Album Remarks & Appraisals:
"It's difficult to greet the terms 'folk opera' and 'concept album' with anything but the skin-crawling revulsion usually reserved for headlines about 'Broken Britain'. Particularly so when they concern a rather portentous sounding retelling of the myth of Orpheus and Eurydice transported to Depression-era New Orleans. But Anaïs Mitchell's'Hadestown' allays any potential awfulness with an easy grace that defies any accusations of pretension. Anaïs plays Eurydice, her naïve hiccupy tones contrasting gorgeously with Ani DiFranco's sagacious turn as her mother, Persephone. Bon Iver's Justin Vernon was surely born to play Orpheus, whose lovelorn song broke Hades' malignant soul. It's nothing short of incredible, whether you extract individual tracks like'Wedding Song' - where Eurydice worries about money while Orpheus looks to the trees for solutions - or listen to the endearing tale as an artfully rollicking whole. Mitchell has always been good, but 'Hadestown' is her Odyssey." -AllAboutJazz
Uncut (magazine) (p.115) - 5 stars out of 5 -- "HADESTOWN has made her an Americana princess....The zest and narrative flow of the piece never falter."
Personnel: Anaïs Mitchell (acoustic guitar); Michael Chorney (acoustic guitar, prepared guitar); Jonathan Goldberger, Brandon Seabrook (electric guitar); Tanya Kalmanovitch (viola); Marika Hughes (cello); Ben T. Matchstick (harmonica); Rob Burger (accordion, piano); Nate Wooley (trumpet); Josh Roseman (trombone); Todd Sickafoose (piano, pump organ); Mike Dillon (vibraphone).
Audio Mixers: Mike Napolitano; Ani DiFranco; Todd Sickafoose.
Recording information: Brooklyn Recording, Brooklyn, NY; Dugout, New Orleans, LA; Earycanal, Brooklyn, NY; Eau Claire, WI; Glenwood Place Studios, Los Angeles, CA; Lovetown, Middlesex, VT; Minstrel Recording, Iowa City, IA.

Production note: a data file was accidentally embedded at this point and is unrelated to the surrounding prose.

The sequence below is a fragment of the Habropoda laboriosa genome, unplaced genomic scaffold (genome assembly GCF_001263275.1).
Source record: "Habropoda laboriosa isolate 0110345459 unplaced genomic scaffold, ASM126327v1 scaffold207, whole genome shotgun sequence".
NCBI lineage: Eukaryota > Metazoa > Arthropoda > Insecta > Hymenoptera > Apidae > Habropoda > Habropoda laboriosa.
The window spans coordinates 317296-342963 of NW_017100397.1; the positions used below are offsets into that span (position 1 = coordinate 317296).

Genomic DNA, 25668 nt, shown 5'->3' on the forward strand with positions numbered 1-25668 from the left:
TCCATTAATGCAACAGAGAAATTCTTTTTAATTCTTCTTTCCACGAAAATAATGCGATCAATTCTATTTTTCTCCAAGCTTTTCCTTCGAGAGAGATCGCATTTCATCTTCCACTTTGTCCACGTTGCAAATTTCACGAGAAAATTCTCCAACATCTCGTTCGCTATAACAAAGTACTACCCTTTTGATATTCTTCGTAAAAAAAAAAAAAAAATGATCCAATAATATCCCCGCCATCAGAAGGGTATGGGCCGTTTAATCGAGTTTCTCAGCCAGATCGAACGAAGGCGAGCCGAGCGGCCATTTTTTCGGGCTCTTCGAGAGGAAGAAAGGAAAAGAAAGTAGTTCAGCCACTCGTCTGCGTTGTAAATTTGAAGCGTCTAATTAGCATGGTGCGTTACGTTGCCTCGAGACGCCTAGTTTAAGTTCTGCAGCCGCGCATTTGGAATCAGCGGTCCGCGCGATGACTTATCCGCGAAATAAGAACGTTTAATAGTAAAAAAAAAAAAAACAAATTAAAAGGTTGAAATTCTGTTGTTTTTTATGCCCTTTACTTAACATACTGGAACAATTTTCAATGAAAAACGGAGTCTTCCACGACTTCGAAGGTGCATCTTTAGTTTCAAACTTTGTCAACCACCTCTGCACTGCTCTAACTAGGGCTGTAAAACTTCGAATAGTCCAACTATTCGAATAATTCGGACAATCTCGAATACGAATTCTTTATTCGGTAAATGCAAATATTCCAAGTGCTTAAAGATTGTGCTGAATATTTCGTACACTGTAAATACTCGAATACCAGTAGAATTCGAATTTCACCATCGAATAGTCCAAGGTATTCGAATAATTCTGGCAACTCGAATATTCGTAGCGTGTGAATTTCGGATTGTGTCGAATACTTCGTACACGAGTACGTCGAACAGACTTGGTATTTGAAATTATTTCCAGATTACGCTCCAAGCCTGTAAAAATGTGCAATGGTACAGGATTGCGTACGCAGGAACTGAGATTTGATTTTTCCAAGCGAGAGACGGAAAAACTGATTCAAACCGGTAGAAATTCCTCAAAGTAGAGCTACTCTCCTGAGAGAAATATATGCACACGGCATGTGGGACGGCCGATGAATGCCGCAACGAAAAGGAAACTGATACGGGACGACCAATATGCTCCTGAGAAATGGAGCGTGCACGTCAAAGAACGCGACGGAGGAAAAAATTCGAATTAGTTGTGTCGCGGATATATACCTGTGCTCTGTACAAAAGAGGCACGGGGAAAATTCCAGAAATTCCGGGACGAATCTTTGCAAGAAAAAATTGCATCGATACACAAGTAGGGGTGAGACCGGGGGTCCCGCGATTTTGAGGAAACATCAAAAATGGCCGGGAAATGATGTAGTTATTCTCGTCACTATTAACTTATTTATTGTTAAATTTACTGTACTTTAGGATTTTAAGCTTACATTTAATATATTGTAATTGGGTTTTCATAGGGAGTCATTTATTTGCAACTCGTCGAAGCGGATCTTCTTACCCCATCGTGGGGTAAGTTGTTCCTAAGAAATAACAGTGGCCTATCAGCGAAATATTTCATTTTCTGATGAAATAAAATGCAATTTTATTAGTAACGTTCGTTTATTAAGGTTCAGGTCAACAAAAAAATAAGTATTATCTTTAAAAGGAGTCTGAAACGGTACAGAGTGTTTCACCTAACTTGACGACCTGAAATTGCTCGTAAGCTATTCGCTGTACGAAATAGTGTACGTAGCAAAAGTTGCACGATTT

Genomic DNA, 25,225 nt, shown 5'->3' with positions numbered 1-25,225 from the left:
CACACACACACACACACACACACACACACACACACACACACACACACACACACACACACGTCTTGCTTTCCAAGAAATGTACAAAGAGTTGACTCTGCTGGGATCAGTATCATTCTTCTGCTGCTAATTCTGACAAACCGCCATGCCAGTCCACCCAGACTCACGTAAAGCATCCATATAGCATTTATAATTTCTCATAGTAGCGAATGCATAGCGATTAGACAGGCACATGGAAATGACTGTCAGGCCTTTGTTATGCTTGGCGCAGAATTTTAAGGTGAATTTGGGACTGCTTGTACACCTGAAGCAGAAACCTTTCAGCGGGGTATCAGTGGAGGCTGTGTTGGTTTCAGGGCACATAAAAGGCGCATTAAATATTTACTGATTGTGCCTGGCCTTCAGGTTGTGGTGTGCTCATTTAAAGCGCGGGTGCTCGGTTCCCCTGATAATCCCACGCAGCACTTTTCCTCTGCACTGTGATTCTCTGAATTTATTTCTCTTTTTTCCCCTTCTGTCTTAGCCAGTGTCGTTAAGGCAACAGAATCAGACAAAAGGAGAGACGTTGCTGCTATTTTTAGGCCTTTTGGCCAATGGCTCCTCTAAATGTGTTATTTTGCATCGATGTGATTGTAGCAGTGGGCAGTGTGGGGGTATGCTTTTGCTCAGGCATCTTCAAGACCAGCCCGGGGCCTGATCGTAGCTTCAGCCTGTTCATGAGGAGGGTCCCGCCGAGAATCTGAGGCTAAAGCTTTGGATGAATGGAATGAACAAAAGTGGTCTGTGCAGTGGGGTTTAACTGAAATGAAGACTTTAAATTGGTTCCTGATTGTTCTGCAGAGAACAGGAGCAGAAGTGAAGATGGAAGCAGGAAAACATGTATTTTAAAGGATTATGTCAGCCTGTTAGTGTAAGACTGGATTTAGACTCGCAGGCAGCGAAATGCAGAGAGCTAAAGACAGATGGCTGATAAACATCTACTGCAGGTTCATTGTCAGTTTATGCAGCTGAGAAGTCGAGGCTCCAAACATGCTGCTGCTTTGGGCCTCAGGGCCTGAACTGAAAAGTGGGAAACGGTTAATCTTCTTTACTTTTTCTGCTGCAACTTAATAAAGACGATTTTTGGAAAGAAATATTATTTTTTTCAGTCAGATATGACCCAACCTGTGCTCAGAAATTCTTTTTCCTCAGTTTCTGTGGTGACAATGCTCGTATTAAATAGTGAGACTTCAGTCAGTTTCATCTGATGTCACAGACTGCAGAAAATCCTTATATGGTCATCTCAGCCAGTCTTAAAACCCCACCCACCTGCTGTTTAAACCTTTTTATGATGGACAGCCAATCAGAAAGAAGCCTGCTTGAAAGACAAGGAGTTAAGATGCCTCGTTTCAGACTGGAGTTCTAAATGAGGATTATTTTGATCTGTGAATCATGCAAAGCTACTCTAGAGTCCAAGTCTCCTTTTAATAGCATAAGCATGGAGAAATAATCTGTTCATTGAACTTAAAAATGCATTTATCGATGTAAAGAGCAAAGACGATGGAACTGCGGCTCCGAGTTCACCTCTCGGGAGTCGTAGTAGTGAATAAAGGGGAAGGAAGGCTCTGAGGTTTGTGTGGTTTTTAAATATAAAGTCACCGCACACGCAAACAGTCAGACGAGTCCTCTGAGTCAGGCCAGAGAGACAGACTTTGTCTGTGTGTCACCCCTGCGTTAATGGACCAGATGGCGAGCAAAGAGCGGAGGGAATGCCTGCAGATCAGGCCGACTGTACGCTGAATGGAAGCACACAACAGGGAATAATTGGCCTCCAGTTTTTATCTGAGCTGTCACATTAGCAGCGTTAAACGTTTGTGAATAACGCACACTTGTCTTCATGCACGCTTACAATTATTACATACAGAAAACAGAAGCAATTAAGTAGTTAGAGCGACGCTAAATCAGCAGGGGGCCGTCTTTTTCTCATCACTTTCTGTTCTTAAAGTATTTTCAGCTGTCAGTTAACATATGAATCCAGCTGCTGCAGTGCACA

Illustrator: Peter Nevins.
Arranger: Michael Chorney.
Singer and songwriter Anais Mitchell wrote the first draft of her "folk opera" Hadestown in 2006 with arranger Michael Chorney and director Ben T. Matchstick. After numerous drafts and performances, it is set in stone here. Hadestown retells the Orpheus and Eurydice myth set in an America of hard times economically, socially, and politically. (There is a hint of the great Depression as a setting, but only a hint.) The cast includes Mitchell as Eurydice, Justin Vernon (Bon Iver) as Orpheus, Ani DiFranco as Persephone, Greg Brown as Hades, Ben Knox Miller (The Low Anthem) as Hermes, and the Haden Triplets -- Petra, Rachel, and Tanya) as the Fates. The large band includes Rob Burger, Jim Black, Josh Roseman, Nate Wooley, Todd Sickafoose, Marika Hughes, and Tanya Kalmanovich, to name a few.
Hadestown's narrative, like the myth, steeps itself in ambiguities more than dead certainties. It moves past dualities of good and evil, life and death, hope and despair, while examining how commonly held beliefs about class reinforce poverty, how our desire for security is complicit in giving away our freedoms, and what real generosity in love actually is. Nowhere is this more evident than a Brown showcase number, "Why We Build the Wall." (With the cast/chorus unintentionally answering Woody Guthrie's "This Land Is Your Land" anthem that would make him weep with grief.) There isn't a weak track here, but high points include "Our Lady of the Underground," sung by DiFranco; the fierce, yet tender "How Long" with Brown and DiFranco; both parts of Vernon's "Epic," Mitchell's and Vernon's "Doubt Comes In," and "I Raise My Cup to Him," by Mitchell with DiFranco. Everything here is ambitious, nothing is excessive. The music ranges with classic American folk forms: country gospel, ragtime, blues, and early jazz, to approximations of rock, swing, and avant-garde -- all of it immediate, accessible, and inviting. Vernon's vocal range -- husky baritone to sweet falsetto -- does justice to Orpheus. Only a singer like this could write a song beautiful enough to rescue his lover from the Underworld. Mitchell doesn't make herself the star, but is nonetheless. She is convincing as Eurydice; her lyrics are poetic, and her melodies unpretentious, yet sophisticated thanks to Chorney's arrangements. This 57-minute work goes by in a flash. Artfully conceived, articulated, and produced, Hadestown raises Mitchell's creative bar exponentially: there isn't anything else remotely like it. ~ Thom Jurek
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